Since wild birds bathe daily, you should plan to mist your bird on a daily basis, too. For general bathing, mist the feathers good, making sure to get the chest and under the wings. You don’t have to drench your bird but once a week or so. A light misting goes a long way.

If your aim is to relieve itching or heal the skin, ensure that you spray the affected area two to four times a day.

How will that work!? 

You can create a schedule. It’s best to bathe your bird in the morning---try to avoid evenings as your feathered friend might get chilly at night and get sick. We recommend daily baths if: 

  • Your bird isitchy due to dry skin 
  • Hasallergic reactions 
  • Has beenexcessively scratchingand has rashes abrasions due to it 

Misting doesn’t take a lot of time, so it can be a part of your morning routine.

General Instructions For Misting Pet Birds 

Don’t worry, misting a bird isn’t rocket science. 

However, there are a few things you should keep in mind when misting your feathered friend. 

Avoid the Face!

How to mist a bird

Avoid the face--especially the eyes and nares.  

The solution won’t harm your feathered friend but most birds don’t like getting the spray in their eyes, nose, and ears. After all, you wouldn’t want to get sprayed in the face. You should ensure that misting bath time is always a pleasant activity for the bird!

Itchy Skin? Try a Soaking Spray with FeatherSoft

Itchy skin can be irritating. 

There are many reasons why your bird might be itchy--dry skin, poor nutrition, allergies, etc. are some common reasons.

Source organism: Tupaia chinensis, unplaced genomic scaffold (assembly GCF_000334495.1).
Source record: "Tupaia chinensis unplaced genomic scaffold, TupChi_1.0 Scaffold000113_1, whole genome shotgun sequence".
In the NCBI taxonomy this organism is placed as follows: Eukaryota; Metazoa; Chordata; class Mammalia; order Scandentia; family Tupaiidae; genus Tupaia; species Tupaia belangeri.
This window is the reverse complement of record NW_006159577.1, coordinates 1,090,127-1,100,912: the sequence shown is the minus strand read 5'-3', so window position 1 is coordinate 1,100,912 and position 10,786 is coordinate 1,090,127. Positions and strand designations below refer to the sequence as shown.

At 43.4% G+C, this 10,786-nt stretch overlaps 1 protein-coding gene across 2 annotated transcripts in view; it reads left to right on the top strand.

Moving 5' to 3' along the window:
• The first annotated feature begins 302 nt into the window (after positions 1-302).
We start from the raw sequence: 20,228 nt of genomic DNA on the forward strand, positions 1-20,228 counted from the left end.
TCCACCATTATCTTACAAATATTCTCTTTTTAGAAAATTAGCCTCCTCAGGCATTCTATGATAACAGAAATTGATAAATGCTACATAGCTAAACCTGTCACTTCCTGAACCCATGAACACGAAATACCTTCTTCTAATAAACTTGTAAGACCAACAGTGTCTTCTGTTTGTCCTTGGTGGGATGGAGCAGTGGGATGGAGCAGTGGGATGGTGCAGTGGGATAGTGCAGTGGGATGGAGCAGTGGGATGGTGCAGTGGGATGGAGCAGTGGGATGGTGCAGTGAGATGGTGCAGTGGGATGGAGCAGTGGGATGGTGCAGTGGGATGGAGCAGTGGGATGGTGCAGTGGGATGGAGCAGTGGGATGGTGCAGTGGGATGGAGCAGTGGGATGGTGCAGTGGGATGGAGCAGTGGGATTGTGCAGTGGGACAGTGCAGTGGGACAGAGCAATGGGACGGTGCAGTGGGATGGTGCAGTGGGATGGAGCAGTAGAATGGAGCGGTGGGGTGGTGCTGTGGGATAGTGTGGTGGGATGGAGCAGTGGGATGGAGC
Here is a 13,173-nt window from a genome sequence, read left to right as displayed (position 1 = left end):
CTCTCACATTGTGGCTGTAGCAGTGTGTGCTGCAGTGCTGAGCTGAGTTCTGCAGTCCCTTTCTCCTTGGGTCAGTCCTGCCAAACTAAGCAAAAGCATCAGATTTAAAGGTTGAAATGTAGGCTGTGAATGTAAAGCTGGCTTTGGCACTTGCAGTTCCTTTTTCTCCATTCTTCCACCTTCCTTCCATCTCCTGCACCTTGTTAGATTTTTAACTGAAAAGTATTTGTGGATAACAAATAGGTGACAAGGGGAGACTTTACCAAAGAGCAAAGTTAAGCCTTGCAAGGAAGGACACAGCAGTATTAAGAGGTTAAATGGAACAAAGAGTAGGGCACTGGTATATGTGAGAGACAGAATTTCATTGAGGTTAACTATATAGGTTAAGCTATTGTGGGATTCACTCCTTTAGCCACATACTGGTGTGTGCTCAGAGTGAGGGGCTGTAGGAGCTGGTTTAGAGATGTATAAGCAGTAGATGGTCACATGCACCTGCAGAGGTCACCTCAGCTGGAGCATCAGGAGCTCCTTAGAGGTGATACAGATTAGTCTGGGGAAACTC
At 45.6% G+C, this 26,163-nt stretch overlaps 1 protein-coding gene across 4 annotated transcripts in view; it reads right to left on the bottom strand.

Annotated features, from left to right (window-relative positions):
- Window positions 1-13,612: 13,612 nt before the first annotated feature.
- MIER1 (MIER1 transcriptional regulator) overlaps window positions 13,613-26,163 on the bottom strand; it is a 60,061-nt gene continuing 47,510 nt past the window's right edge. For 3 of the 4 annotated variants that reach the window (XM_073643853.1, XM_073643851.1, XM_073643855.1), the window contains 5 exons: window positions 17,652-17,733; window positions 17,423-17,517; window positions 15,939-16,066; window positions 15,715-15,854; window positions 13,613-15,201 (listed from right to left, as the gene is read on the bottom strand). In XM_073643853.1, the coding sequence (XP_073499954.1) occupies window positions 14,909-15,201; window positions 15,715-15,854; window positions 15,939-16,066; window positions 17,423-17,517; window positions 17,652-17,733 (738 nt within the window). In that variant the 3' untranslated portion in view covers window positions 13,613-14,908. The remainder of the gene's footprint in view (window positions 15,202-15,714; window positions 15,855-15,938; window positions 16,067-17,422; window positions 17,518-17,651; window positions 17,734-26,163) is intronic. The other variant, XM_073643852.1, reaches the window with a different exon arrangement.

What can you do to help your feathered friend? 

You can opt for a soaking spray with a herbal mist that supports the skin. Soaking helps remove the dead skin cells and promotes healthy preening behavior.

Molting Parrots and Bird Bath

Molting parrots really appreciate being misted with Soothing Aloe Vera Spray.  It eases the discomfort of the molting process. For one thing, the sheath of the growing feather can be brittle and uncomfortable.  Moisture softens them up. 

The ingrowing feather causes discomfort and possibly some inflammation as it pushes out of the follicle.  Aloe Vera Spray is a good choice to support your bird.

Misting a molting bird

Charting and Observing the Process 

Want to know if the product is working? 

Charting the results can help keep track of that. It’ll help you ensure that themisting bird bath is working. 

Chart your progress when training a bird

So, how can you do that? 

For instance, you’ll know that the product is working if your bird was scratching and plucking three times a day before providing daily misting, but only once a day after misting.

  • Start with a baseline. Observe your bird’s natural behavior--how many times is the plucking, scratching, chewing, or over-preening each day? How intense is the behavior
  • Introduce the product. Once you’ve established the baseline, document the frequency and intensity of your pet’s behavior after using the product.  

All in All Offering a Misting Bird Bath’s Should be Enjoyable

Did we go through everything you needed to know about misting bird baths? 

Daily misting promotes healthy preening, moisturizes the skin, cleanses the feathers.  A comfortable bird is less likely to engage in behavior problems such as plucking. Plus, it's a great time to bond with your feathered friend.

Misting is good for pet birds


4 Responses

John Volk
John Volk

April 29, 2022